“Ultimately, the picture Tim Marshall paints is not a cheery one. The emergence of great power competition has heralded another space race. What is most concerning to Marshall, however, is that unlike the last time round, the great powers are now able to inflict catastrophic damage on one another in, or from, space.” – The CHACR takes one giant leap into The Future of Geography.
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WAR’S FINAL FRONTIER
TITLE: The Future of Geography: How Power and Politics in Space Will Change our World
AUTHOR: Tim Marshall
REVIEWER: Captain Ben Tomlinson, Visiting Fellow, CHACR
There are few writers as familiar and relevant to the British Army as Tim Marshall. His 2015 Prisoners of Geography has formed the basis of course reading lists across Defence and provided a generation of Westbury-bound officer candidates with the geopolitical insights to realise their ambitions. Since then, Marshall’s works, which also include Worth Dying For (2016), Divided (2018), and The Power of Geography (2021), have been a regular theme of millions of conference calls.
The author’s most recent offering, The Future of Geography: How Power and Politics in Space Will Change Our World, follows a well-tested and much lauded formula for success, but focuses its insights on the risks and opportunities of an “era of Astropolitics”. As Marshall reflects, “each time humanity has ventured into a new domain it has brought war with it” and there is no reason to doubt the opportunities presented by space.
Ultimately, the picture Marshall paints is not a cheery one. The emergence of great power competition has heralded another space race, in which we are presently engaged – apparently. What is most concerning to Marshall, however, is that unlike the last time round, the great powers are now able to inflict catastrophic damage on one another in, or from, space. This capability therefore presents several issues. If space is the global commons we identified it as in the late 20th Century, then what rights do nations have to establish permanent military capabilities within that sphere? What rights do adversaries have to attack them? And what rights do we have to defend them? As Marshall expands; in 2004, during the Iraq War: “68% of US munitions fired were guided by satellites, of which 80% were commercial. If Iraq had possessed the capability, would it have been within its rights to fire at those satellites?”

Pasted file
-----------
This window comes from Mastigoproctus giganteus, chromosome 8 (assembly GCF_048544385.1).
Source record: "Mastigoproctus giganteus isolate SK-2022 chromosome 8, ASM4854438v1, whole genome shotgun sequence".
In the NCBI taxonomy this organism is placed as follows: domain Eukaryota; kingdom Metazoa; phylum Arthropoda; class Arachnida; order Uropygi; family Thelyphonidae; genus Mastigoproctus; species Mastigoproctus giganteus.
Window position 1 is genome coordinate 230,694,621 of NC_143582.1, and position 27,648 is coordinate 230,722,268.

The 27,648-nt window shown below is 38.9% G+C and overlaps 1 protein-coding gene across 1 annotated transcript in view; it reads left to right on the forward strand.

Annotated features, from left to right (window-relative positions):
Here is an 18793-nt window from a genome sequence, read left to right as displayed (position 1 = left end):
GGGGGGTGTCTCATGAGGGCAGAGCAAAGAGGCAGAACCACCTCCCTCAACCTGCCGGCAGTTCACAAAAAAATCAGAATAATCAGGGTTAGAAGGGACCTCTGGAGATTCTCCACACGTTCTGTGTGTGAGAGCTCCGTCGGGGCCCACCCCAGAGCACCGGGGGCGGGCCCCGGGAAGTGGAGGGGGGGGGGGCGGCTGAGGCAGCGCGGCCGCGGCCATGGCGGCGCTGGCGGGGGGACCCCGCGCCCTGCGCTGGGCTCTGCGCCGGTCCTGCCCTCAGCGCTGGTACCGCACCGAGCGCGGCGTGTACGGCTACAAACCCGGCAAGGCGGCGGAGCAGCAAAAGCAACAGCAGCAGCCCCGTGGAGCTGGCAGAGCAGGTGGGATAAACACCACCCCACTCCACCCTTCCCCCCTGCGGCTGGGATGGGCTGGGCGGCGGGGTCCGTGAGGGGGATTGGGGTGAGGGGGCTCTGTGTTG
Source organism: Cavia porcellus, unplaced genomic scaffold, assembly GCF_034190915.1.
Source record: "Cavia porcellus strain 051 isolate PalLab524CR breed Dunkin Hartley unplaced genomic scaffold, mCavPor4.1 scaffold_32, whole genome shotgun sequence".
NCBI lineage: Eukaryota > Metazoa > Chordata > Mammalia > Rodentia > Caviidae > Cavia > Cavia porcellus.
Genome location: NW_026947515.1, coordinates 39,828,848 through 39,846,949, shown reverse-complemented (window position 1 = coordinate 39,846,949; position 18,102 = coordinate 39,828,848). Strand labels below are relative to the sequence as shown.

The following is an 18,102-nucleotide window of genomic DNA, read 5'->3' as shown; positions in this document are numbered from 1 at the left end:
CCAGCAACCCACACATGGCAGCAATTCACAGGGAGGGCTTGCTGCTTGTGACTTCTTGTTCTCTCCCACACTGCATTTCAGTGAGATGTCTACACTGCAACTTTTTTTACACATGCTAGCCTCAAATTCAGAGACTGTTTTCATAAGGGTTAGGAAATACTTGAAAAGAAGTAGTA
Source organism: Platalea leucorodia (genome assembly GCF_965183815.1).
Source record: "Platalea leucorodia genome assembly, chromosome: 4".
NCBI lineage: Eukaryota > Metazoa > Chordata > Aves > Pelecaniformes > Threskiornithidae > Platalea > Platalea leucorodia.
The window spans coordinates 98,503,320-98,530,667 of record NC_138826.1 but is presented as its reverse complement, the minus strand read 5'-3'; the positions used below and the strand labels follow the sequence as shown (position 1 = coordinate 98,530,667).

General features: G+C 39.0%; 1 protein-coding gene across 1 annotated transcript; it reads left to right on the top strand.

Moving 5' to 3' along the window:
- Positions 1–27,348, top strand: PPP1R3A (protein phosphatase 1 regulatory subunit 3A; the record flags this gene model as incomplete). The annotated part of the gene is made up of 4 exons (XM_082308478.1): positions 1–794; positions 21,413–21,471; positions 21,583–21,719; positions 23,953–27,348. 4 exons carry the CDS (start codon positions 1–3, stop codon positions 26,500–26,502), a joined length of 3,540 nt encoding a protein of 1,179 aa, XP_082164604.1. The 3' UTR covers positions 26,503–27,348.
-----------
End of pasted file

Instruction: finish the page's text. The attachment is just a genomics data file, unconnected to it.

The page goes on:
The hypotheticals posed within The Future of Geography are only exacerbated by the emergence of space’s commercial sector. As an industry, space is predicted to explode in popularity. Having generated $450 billion in 2022, it is expected to create revenues of more than $1 trillion by 2040. Commercial opportunities such as space tourism or mining for rare and valuable materials all present moral dilemmas upon which any state actor could object. In turn, many of these friction points remain ungoverned, and what space laws and treaties currently exist “are horribly out of date and too vague for current conditions”.
Overall, The Future of Geography is a worthy successor to Marshall’s finest offerings. The historical context, legal dilemmas and geopolitical implications of space exploration are beautifully summarised for even the most casual reader, and neatly packaged for regurgitation by every officer commanding in the Army. Definitely worth a read.
Published by Elliott & Thompson, Paperback, £9.99, ISBN: 9781783967247